What is the Feast of Dedication? This feast, observed on the 25th of Kislev (roughly our December), had its origin in the period between the testaments. The desecration of the temple by the Seleucid ruler Antiochus Epiphanes took place in 168 B.C. The climax of the Maccabean revolt was the removal of all evidences of pagan worship from the temple. An eight day feast of dedication was observed in 165 B.C., and continued to be observed annually by the Jews.

The current IAA news release may be read here.

David at the cave of Adullam

Adullam is significant in several biblical accounts. Here are a few.

Judah stayed with an Adullamite man named Hirah. He married the daughter of a Canaanite man named Shua.

At that time Judah left his brothers and stayed with an Adullamite man named Hirah. There Judah saw the daughter of a Canaanite man named Shua. Judah acquired her as a wife and had marital relations with her. (Genesis 38:1-2 NET)

The episode of Onan and his failure to fulfill his responsibility to bring up children to his deceased brother (the Levirate marriage; Genesis 38:3-10).

One of the entrances to the cave of Adullam with a view of the area to the southeast. Photo by Ferrell Jenkins.

One of the entrances to the cave of Adullam (in the foreground) with a view of the area to the east toward the central mountain range. Without detailed maps it is difficult to show this location, but the border road would lead generally to the Jaba border crossing on Highway 367. This road, after many twists and turns, leads to Highway 60 south of Bethlehem near the modern Israeli settlement of Efrat (or Efrata). Photo by Ferrell Jenkins.

Joshua defeated the king of Adullam during the Conquest (Joshua 12:15), and became one of the Shephelah (lowland) cities of the tribe of Judah (Joshua 15:35).

The cave of Adullam may be best know because of its association with David. When he left Gath he went to Adullam before sending his parents to Moab for safety.

So David left there and escaped to the cave of Adullam. When his brothers and the rest of his father’s family learned about it, they went down there to him. (1 Samuel 22:1 NET)

In fact, David spent much time at Adullam. I suggest you read the entire account in 2 Samuel 23:13ff.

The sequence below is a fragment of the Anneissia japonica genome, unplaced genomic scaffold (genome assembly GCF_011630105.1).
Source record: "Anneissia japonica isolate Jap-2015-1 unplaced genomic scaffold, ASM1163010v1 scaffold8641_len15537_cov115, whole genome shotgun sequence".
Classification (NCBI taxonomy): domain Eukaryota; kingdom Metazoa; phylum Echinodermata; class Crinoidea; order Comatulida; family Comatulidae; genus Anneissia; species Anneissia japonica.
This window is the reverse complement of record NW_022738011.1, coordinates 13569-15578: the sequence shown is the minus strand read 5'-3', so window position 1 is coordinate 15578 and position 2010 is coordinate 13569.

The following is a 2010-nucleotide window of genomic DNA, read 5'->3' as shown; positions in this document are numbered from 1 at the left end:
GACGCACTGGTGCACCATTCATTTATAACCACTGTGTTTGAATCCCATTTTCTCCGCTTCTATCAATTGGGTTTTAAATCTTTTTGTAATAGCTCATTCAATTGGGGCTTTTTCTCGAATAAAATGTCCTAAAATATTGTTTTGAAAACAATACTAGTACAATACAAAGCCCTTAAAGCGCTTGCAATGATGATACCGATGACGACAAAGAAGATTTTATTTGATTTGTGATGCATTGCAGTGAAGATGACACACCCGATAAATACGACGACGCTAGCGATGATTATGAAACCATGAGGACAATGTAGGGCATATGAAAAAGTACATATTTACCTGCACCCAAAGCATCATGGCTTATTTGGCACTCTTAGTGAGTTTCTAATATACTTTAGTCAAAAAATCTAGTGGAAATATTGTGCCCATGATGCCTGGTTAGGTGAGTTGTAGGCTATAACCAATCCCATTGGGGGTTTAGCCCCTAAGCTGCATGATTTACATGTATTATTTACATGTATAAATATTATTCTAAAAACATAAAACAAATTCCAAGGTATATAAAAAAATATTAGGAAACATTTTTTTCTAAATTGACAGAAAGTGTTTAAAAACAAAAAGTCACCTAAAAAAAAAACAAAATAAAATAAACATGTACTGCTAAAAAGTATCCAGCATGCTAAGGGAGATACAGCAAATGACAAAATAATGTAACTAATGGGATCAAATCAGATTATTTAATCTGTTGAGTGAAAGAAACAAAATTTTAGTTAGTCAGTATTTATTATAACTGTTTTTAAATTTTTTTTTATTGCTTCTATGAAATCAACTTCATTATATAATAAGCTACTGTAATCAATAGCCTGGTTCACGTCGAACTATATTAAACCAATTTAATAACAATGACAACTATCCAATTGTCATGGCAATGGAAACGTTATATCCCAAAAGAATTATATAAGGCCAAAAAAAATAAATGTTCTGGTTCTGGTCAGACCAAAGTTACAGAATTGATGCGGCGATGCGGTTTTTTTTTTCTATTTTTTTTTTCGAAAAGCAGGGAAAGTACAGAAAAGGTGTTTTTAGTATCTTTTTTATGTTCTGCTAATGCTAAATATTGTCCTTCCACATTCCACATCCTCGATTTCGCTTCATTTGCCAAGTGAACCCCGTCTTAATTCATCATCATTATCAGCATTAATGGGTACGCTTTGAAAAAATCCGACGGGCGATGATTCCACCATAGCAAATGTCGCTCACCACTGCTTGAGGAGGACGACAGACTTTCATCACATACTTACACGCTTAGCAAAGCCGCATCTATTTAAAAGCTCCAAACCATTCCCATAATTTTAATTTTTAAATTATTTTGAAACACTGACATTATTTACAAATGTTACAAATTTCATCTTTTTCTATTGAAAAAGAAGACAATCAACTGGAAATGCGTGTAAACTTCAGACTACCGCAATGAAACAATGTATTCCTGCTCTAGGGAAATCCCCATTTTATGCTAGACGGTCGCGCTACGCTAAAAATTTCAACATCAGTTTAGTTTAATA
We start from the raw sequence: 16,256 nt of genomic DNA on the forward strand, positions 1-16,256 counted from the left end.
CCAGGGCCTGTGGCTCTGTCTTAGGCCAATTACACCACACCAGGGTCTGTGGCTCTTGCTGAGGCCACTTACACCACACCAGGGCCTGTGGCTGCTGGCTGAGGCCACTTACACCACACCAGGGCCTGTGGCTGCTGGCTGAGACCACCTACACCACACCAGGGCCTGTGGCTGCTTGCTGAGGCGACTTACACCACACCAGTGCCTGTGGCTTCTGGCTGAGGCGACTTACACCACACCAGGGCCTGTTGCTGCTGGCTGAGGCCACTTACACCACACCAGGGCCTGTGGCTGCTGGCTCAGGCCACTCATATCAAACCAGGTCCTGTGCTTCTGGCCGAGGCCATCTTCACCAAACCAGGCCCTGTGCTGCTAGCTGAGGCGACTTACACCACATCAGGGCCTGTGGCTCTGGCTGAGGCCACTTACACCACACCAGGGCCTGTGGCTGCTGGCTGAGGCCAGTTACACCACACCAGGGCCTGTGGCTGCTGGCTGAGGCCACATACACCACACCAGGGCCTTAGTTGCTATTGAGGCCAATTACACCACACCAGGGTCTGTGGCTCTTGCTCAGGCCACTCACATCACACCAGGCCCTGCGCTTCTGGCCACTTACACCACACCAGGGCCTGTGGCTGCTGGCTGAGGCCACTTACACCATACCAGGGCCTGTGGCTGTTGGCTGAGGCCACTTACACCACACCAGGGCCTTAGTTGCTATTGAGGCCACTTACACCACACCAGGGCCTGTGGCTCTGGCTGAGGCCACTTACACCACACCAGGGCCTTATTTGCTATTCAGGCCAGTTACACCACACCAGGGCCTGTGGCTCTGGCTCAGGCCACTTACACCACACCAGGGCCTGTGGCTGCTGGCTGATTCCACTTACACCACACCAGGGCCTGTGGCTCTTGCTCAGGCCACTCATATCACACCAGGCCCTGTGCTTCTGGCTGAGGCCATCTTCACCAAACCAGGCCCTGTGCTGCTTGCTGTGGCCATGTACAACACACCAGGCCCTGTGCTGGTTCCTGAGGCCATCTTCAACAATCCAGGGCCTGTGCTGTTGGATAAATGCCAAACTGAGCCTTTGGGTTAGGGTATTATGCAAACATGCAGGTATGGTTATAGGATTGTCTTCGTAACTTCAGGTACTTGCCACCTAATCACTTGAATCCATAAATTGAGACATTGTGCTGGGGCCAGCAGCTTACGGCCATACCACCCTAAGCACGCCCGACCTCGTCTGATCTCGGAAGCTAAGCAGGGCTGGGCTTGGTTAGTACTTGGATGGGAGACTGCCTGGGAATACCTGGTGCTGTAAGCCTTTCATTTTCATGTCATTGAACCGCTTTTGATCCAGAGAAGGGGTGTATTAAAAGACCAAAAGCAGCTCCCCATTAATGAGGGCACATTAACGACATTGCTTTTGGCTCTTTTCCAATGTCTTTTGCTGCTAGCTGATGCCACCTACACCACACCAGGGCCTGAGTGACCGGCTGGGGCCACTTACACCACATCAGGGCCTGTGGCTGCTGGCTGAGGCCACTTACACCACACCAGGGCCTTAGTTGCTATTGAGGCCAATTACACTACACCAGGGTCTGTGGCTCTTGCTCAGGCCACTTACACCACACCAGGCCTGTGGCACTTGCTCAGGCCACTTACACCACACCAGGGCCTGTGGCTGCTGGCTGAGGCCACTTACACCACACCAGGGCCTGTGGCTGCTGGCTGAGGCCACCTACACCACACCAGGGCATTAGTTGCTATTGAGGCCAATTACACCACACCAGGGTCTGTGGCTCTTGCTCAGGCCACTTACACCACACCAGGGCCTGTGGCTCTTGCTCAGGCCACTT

Interior of the cave of Adullam. Photo by Ferrell Jenkins.

Interior of the cave of Adullam. Photo by Ferrell Jenkins.

When the prophet Micah warned Judah about the coming Assyrian invasion he said,

…the leaders of Israel shall flee to Adullam (Micah 1:15 NET)

Just like David did about three centuries earlier.

Interior of the cave of Adullam lighted by flash. Photo by Ferrell Jenkins.

Interior of the cave of Adullam lighted by flash. During more recent time the cave was used for a olive press installation. One of the crushing stones is visible in the center foreground. Photo by Ferrell Jenkins.

One more point. Jesus was a descendant of David and Judah, both of whom had an association with Adullam (Revelation 5:5).

Note: if you wish to locate the Adullam cave on Google Earth, search for Aderet, Israel, and then look for the cave. A photo of the cave is identified at 31°39’02.33 N, 35°00’08.53 E.

An earlier post, with two different photos, may be read here.

I hope that our material will make this part of the life of David a bit more real for you as you study the Bible.

Life in Memphis, Egypt

Memphis is said to have been founded as early as 3000 B.C. At times it was among the greatest cities of the world. The prophet Ezekiel foretold the fall of Memphis and of Egypt as a world power.

This is what the sovereign LORD says: I will destroy the idols, and put an end to the gods of Memphis. There will no longer be a prince from the land of Egypt; so I will make the land of Egypt fearful. (Ezekiel 30:13 NET)

I wish to share a typical picture of native life in Memphis today.

A typical scene from Memphis, Egypt. Photo by Ferrell Jenkins.

A typical scene from Memphis, Egypt. Photo by Ferrell Jenkins.